Commerce Department Agrees Canadian Lumber Unsubsidized
Although the U.S. Commerce Department on Nov. 22 agreed to comply with a North American Free Trade Agreement (NAFTA) verdict finding that Canadian softwood lumber is not subsidized, countervailing duties amounting to 17.2% and anti-dumping tariffs averaging 4% are expected to remain in effect for the foreseeable future.
“While this is a positive step, several NAFTA panels have previously ruled that the Administration must rescind these punishing tariffs on Canadian lumber that inflate housing costs and harm consumers,” said NAHB President David Wilson. “It’s time for Washington to end its stalling tactics and to comply with its legal obligations by eliminating these border taxes and refunding to Canada the duties that have been collected.”
The U.S. government imposed countervailing and anti-dumping duties totaling 27% on softwood lumber in May of 2002, charging that Canadian imports represented a “threat” to domestic lumber. The percentage was subsequently reduced but remained above 20%.
U.S. law permits countervailing duties to be imposed only if a foreign supplier is benefiting from subsidies and U.S. producers are being injured, or threatened with injury, as a result.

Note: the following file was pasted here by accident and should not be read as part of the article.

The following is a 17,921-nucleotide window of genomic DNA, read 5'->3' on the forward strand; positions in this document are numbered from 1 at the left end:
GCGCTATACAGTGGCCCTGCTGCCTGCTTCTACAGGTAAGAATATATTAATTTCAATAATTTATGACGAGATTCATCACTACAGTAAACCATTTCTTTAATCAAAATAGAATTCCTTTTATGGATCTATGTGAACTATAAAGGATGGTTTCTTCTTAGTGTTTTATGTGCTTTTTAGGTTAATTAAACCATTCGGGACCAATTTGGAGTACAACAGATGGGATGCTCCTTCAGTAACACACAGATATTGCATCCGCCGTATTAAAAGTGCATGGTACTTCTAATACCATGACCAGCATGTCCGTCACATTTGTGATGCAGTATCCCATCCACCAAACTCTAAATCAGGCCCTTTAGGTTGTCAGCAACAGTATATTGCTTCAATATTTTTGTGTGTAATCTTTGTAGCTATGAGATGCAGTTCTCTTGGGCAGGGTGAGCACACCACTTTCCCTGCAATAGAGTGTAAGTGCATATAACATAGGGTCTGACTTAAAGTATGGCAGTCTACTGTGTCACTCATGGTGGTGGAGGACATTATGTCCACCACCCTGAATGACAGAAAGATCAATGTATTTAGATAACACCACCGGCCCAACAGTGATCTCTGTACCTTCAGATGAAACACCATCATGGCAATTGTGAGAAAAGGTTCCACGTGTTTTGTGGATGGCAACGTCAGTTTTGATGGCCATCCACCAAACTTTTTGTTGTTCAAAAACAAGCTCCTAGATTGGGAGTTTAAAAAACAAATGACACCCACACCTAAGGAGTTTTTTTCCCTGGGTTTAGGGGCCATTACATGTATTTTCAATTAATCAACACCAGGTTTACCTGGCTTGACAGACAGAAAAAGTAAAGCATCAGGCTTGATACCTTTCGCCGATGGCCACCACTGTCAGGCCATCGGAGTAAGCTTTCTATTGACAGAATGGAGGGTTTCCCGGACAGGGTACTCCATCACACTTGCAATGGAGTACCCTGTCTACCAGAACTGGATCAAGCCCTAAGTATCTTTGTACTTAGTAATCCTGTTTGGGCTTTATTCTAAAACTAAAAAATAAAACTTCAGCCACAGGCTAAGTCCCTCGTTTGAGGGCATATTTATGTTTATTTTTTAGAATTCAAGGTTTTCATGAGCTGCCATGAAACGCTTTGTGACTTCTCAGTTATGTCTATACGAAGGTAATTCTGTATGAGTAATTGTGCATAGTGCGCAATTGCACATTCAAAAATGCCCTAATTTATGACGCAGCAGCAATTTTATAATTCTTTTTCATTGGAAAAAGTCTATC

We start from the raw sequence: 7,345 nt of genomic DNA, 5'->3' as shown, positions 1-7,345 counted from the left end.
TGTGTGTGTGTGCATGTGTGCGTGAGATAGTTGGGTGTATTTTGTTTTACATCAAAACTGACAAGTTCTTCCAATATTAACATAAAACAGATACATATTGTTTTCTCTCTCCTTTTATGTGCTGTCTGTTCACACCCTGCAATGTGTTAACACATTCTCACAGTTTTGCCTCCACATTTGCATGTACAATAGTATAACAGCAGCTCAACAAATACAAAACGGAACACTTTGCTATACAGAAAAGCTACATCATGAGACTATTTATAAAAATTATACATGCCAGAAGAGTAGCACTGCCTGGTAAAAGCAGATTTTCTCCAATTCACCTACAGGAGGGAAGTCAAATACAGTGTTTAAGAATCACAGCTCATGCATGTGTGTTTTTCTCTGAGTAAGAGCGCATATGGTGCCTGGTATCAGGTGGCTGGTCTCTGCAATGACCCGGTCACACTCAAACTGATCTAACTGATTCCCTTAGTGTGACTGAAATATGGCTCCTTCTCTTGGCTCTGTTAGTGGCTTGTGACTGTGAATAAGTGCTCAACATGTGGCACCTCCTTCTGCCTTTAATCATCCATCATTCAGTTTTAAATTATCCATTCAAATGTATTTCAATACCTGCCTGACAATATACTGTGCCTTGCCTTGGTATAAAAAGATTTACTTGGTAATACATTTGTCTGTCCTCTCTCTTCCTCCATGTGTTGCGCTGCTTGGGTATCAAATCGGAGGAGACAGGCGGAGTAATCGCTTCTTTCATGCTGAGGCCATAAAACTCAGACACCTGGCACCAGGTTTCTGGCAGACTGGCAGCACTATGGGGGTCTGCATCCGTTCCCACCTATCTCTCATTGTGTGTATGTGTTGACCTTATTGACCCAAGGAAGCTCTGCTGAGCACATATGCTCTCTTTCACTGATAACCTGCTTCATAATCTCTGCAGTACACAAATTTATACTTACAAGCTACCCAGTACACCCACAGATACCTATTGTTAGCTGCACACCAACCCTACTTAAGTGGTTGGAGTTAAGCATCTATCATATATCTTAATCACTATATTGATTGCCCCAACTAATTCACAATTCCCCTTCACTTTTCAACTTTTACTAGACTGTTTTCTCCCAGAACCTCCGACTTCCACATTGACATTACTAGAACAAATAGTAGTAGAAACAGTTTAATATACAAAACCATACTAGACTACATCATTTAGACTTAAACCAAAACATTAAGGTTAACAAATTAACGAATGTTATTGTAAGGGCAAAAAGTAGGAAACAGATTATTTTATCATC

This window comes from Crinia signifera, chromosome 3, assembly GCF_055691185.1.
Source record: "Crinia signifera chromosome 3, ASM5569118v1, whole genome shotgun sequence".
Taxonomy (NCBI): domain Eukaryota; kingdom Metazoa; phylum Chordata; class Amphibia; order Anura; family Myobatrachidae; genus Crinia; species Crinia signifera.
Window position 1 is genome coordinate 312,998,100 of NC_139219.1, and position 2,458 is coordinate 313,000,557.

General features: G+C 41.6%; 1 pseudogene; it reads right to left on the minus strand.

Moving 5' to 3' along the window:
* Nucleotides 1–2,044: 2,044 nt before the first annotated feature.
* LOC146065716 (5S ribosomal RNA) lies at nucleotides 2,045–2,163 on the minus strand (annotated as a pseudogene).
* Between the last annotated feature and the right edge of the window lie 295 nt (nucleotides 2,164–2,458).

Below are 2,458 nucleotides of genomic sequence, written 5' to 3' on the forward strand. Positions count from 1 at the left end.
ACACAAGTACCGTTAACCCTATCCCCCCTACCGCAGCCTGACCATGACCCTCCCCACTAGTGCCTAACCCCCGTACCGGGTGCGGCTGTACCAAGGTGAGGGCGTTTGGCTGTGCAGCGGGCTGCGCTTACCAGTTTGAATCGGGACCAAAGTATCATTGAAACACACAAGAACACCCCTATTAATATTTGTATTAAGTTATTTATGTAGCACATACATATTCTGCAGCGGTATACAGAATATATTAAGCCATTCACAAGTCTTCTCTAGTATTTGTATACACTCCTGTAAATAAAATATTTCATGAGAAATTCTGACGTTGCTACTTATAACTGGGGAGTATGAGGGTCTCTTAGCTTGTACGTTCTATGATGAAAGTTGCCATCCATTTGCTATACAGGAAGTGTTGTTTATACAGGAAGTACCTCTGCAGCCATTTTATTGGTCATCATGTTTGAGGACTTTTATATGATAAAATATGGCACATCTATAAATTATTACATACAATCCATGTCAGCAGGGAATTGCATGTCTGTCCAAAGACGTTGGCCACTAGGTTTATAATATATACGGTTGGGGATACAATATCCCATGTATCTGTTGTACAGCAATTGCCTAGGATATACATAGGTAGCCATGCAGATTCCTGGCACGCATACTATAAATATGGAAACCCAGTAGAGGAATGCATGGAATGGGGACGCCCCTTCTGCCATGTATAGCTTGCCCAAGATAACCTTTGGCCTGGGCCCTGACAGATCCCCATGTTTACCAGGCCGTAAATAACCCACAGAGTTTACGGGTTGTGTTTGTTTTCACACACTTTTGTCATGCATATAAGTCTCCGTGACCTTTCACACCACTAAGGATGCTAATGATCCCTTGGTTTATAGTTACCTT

Last month’s action by the Commerce Department implements an Oct. 5 NAFTA ruling which determined that the subsidy is below 1%; under U.S. law this means that the lumber imports are not subject to duties.
Both sides now have up to six weeks to issue comments on the verdict, and the U.S. would then have an additional 30 days to challenge the panel’s final order calling on the Commerce Department to eliminate countervailing duties on imports. The ruling has no effect on anti-dumping duties of 4%.
Even after this time period, the U.S. could seek further delays by taking its case to an Extraordinary Challenge Committee. While no extraordinary challenge has ever been successful, it could drag the case out an additional six months before the panel’s verdict is finally upheld.
Several NAFTA panel decisions have unanimously determined that the Commerce Department was using flawed calculations to reach the conclusion that Canadian lumber is subsidized. And on Aug. 10, a NAFTA Extraordinary Challenge Committee upheld an earlier NAFTA ruling that found no threat of injury from Canadian imports. It also stipulated that the U.S. was required to refund the billions of dollars of duties that Canada has paid to date.
Although a NAFTA ruling carries the weight of law in Canada, the U.S. and Mexico, the Administration has failed to implement decisions that invalidate the lumber duties and return all duties paid out by Canadian firms.
For more information, e-mail Michael Strauss at NAHB, or call him at 800-368-5242 x8252.
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